But by the 1920s the grace and beauty of the graveyard had started to decline. Complaints began to appear in local papers. City ash trucks were using the cemetery as a dumping ground, and in 1923 the Afro American reported that the cemetery “was in a deplorable state.” Neighbors had even found cattle knocking over gravestones inside the gates. As the city grew, white families moved into new homes built along the cemetery edge, and they started turning their refuse pails over their backyard fences. In 1929, a photographer for the Afro American snapped a picture of an old refrigerator, an outdoor toilet, and other trash littered among the tombstones.
Although the Laurel Cemetery Company had assured its customers and their families that the resting places would not be disturbed in perpetuity, its owners were not prepared to provide that care. (Few cemeteries created in the 19th century were.) By 1924 the company owed enough in back taxes that the city tried sell off a section of the cemetery, ignoring the inconvenient fact that 200 people were buried there. In 1930, the owners tried to raise capital by turning one corner into a gasoline station. In both cases, protests from the community stopped the sales, and soon a group of lot owners formed an association to protect the cemetery.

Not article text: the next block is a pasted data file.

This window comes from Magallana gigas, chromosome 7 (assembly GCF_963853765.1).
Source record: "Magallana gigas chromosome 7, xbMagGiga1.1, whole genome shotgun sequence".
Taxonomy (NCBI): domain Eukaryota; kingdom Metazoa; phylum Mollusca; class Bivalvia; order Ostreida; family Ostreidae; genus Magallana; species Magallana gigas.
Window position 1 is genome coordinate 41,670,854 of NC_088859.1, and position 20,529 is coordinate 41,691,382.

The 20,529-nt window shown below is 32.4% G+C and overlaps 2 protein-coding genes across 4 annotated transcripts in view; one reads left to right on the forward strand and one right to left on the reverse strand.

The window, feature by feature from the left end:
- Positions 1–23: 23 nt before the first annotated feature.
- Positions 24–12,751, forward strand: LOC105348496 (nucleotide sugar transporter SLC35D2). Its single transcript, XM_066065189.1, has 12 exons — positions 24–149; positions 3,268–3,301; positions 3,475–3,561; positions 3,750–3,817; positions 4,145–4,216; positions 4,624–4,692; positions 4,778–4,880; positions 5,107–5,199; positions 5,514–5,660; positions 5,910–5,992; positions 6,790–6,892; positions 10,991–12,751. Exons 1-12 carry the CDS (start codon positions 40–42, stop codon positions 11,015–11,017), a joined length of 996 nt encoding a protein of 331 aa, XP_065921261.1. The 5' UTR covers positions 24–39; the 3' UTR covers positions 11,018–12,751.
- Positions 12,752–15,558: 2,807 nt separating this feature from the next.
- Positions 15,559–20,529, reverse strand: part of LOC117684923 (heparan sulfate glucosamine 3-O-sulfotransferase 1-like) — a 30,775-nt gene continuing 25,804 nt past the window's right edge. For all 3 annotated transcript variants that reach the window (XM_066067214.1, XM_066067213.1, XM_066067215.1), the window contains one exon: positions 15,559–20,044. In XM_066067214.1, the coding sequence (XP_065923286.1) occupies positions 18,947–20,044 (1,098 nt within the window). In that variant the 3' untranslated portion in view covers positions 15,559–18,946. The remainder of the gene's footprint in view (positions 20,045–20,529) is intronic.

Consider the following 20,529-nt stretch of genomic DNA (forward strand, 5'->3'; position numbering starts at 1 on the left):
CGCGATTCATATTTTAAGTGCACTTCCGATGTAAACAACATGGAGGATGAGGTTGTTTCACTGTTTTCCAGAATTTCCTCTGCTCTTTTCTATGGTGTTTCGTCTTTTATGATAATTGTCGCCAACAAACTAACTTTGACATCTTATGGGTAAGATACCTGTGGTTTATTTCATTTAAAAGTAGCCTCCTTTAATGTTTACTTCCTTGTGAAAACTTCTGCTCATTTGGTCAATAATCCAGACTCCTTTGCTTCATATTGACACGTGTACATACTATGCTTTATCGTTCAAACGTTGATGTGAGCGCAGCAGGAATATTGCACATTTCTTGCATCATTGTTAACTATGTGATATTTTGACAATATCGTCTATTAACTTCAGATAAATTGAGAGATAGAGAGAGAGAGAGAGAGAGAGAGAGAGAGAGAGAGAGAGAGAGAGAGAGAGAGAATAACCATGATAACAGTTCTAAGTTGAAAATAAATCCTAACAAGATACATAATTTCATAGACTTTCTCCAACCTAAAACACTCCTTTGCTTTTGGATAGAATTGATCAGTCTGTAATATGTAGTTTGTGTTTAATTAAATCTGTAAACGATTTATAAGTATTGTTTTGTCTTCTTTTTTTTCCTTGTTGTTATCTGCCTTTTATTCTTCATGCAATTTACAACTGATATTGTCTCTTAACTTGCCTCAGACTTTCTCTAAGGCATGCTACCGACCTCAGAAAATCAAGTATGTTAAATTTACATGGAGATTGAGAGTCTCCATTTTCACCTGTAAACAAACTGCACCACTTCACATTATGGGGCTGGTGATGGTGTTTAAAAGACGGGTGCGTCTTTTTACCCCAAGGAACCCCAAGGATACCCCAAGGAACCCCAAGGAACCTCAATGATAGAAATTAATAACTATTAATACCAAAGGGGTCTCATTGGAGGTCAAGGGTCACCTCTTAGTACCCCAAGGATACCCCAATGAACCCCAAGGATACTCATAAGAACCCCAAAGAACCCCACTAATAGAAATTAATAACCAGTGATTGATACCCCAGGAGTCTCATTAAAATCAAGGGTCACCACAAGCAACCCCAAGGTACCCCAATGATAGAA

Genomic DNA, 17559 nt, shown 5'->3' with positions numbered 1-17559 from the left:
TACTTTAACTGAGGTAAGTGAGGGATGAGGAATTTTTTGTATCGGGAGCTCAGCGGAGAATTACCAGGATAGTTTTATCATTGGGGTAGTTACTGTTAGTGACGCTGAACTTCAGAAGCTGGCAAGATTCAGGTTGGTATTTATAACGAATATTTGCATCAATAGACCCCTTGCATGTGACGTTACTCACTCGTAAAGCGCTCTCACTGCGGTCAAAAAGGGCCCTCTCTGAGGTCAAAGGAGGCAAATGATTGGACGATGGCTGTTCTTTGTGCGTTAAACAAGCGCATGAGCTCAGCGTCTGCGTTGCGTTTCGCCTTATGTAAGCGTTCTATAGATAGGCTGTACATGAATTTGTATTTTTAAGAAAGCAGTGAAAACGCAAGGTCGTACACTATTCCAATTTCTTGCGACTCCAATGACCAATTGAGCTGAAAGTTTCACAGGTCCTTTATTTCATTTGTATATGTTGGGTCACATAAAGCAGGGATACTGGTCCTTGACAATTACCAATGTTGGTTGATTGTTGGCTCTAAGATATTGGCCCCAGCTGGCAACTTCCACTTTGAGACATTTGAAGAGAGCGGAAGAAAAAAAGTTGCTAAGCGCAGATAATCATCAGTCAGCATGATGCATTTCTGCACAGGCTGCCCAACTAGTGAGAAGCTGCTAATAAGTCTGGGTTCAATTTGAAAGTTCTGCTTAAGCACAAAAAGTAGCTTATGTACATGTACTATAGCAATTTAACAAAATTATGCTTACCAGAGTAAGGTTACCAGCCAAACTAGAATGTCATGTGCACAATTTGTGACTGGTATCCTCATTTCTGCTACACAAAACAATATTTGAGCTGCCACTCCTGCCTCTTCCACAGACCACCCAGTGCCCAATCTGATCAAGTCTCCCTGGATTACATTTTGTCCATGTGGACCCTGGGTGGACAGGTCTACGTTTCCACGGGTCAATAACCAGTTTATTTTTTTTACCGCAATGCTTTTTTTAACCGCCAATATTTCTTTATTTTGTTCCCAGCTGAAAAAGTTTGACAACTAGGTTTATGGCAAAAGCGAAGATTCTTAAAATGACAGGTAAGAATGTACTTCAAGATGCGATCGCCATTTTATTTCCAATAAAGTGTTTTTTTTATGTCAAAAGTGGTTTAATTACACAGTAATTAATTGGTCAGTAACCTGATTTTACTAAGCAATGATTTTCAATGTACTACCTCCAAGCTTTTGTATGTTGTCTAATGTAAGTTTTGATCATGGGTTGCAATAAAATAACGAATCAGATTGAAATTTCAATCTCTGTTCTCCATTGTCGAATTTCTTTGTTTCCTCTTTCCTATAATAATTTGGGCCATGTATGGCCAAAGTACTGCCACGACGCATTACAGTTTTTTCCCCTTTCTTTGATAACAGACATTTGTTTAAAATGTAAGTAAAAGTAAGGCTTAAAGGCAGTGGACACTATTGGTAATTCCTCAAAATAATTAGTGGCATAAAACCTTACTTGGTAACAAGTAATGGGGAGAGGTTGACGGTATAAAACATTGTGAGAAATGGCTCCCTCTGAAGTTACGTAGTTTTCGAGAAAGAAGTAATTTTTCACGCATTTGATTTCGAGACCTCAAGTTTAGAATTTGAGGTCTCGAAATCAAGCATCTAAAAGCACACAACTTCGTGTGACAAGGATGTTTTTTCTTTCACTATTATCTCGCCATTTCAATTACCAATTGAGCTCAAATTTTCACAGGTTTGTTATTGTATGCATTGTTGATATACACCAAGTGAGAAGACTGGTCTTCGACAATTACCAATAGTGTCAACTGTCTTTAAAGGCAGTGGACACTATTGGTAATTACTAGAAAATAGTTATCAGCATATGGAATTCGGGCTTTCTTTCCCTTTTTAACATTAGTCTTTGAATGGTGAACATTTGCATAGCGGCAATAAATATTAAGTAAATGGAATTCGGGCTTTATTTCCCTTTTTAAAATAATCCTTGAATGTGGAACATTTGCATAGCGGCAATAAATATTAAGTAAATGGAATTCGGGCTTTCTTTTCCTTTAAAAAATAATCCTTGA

“This condition does not exist at Greenmount, Loudon Park, Druid Ridge, Cathedral, or other cemeteries in which our white brothers are laid to rest,” wrote Fearless M. Williams in a letter to the Afro’s editor, “and therefore it should not be inflicted upon us.”
By the end of the 1930s, the cemetery was overgrown and almost wild. Local residents started pushing to have it removed altogether. A neighborhood improvement group imagined a playground there. In 1949, the city approved a proposal to turn the site into a public housing project, but the community killed that idea out of concern that it would lower property values. In the end, the Baltimore Planning Commission decided that it would be impossible to transform the cemetery for some other public use.
Instead, the owners of the Laurel Cemetery Company filed for bankruptcy and quietly began the process of selling the land.
Cemeteries, at base, have a simple function. They cordon off the dead and mark a separate space for human remains. For some, a cemetery is a sacred place; for others, bones have little meaning, and once a person is buried, relatives may never return to their graveside. But for a community, a cemetery can have another purpose. As they commemorate the dead, gravestones preserve a story about a place.
“You can put together the biographical details of individuals and spin an ethnographic story about their lives, their struggles, their achievements,” says Lynn Rainville, an anthropological archaeologist who studies historic African-American graveyards. Sometimes cemeteries are the only remaining evidence of those lives. When graves disappear, the story does, too.